In garden apartment communities across the country, the average rents are rising quickly and occupancy rates are high.
“It’s a really attractive type of development to own and operate,” says Greg Willett, chief economist for MPF Research, a division of RealPage Inc.
But developers are building far fewer garden apartment complexes than they used to. The large sites used to build these low-density rental communities are getting harder to find. As a result, garden apartment complexes have relatively little competition in their price range. So even though they are often based in locations that are far from the walkable, urban neighborhoods where renters say they want to live, garden apartments communities are often fully occupied and are experiencing rent growth.
Apartment developers are still building garden apartments complexes, just a lot less often than they used to. Garden apartments comprised just 31 percent of the units delivered nationally in 2016, according MPF. That’s down from 78 percent 15 years ago.
“That share has been trending downward gradually for about a decade and a half,” says Willett.
Nearly half—48 percent—of the apartments that opened last year were in mid-rise buildings, up from just 15 percent in the early 2000s. High-rise apartment buildings are also much more common than they were, though they still accounts for just 21 percent of the apartments that opened in 2016, up from 7 percent back in 2002, according to MPF.
“Most construction is in the urban core or on infill sites in fast-growing, well-established suburbs,” says Willett. “Higher-density developments just make more sense in those zones.”
These urban sites are desirable to renters, who will pay extra to live in these neighborhoods if they can afford it. A tall stack of surveys shows that apartment dwellers want to live near amenities like grocery stores and restaurants.
“A lot of current apartment residents around the country had a preference for living in proximity to a variety of land uses, including restaurants and retail, which would lend itself to a town center style development,” says Caitlin Walter, director of research for the National Multifamily Housing Council (NMHC), which conducted its own “2015 Resident Preferences Survey” with Kingsley Associates.
Garden apartments are difficult to build
However, new apartments built in those desirable areas are often much more expensive than garden-style apartments would be.
Even in less desirable areas, less expensive, garden apartment complexes have become much more difficult to build. The large sites needed to build a lower density development are rarely available in an urban neighborhood at a workable price. “Given land costs and other expenses incurred in the building process, it’s a real challenge to deliver lower-density projects that make financial sense,” says Willett.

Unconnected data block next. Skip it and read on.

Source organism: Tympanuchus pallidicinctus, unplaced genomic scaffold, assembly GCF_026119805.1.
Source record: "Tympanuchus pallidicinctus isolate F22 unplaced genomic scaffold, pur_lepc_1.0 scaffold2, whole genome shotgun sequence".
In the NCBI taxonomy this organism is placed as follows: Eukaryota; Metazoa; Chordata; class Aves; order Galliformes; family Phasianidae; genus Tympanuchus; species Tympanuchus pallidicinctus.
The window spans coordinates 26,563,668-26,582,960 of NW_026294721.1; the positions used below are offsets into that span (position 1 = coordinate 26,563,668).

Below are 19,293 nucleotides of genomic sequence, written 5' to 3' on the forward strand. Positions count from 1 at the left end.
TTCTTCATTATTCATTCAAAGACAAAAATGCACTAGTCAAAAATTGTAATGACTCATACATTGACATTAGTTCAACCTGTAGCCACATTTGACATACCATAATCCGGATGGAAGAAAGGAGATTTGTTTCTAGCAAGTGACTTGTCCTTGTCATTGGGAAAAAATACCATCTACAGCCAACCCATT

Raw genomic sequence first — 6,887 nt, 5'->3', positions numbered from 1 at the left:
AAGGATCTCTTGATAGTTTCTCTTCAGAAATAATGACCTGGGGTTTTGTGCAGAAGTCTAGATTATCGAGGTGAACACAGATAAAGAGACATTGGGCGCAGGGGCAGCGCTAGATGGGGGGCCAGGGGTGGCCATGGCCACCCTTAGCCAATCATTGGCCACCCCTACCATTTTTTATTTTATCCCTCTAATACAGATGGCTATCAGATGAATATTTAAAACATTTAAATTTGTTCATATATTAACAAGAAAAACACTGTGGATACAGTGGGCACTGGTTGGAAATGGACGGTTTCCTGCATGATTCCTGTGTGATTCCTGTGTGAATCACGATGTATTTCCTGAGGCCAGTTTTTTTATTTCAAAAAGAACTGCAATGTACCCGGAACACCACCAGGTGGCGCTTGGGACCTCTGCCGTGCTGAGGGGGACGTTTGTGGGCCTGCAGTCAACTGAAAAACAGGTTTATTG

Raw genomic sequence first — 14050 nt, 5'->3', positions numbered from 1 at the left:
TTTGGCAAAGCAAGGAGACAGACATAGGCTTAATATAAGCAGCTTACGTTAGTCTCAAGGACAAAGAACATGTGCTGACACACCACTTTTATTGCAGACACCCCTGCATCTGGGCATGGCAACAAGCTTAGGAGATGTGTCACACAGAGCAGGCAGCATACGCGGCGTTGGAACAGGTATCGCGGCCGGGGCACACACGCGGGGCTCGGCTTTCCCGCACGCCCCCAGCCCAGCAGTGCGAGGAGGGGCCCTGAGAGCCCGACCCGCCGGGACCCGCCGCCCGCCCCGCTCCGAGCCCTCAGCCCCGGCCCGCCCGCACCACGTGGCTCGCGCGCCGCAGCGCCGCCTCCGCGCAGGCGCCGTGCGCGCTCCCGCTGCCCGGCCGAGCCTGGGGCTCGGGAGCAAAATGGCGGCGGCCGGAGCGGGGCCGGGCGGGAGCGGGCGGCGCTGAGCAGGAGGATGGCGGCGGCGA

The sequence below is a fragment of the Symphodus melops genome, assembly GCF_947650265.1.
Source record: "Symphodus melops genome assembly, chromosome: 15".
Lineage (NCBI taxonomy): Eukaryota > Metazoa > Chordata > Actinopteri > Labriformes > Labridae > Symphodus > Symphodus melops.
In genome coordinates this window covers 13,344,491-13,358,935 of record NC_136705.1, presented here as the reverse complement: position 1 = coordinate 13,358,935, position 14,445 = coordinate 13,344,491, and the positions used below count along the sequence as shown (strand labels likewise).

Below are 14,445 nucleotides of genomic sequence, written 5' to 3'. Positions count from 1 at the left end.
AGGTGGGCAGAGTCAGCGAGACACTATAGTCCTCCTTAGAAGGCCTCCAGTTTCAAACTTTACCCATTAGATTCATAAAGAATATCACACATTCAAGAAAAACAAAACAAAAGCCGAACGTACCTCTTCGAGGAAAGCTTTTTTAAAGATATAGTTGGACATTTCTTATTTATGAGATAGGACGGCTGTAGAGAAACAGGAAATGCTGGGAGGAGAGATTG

In lower-density neighborhoods, developers can struggle to win the right to build from local zoning officials. “Entitlements are often more difficult for garden apartments than higher-density projects,” says Ron Witten, founder of Witten Advisors. “Garden apartments may actually face the strongest barriers to entry (at least in desirable suburban locations).”
The percentage of garden apartment complexes now occupied with renters is higher on average than it is for mid-rise and high-rise buildings. “We haven’t turned away from garden properties because of lack of demand,” says Willett. “Garden apartment projects now are posting annual rent growth at twice the rate for mid-rise developments and four times the level for high-rise properties.”
Garden apartment communities are performing much better even though many of them are older properties in less desirable locations. The demand for these units is strong because they are often the best housing available at their price point, with rents that average $1,079 a month, according to MPF.
There are often no sites available where a competitor could build a comparable garden apartment community, and a higher-density development would likely be more expensive to build, resulting in much higher rents. Rents for mid-rise apartments average $1,559 a month, and rents for high-rise apartments averaged $1,815 a month at the end of 2016, according to MPF.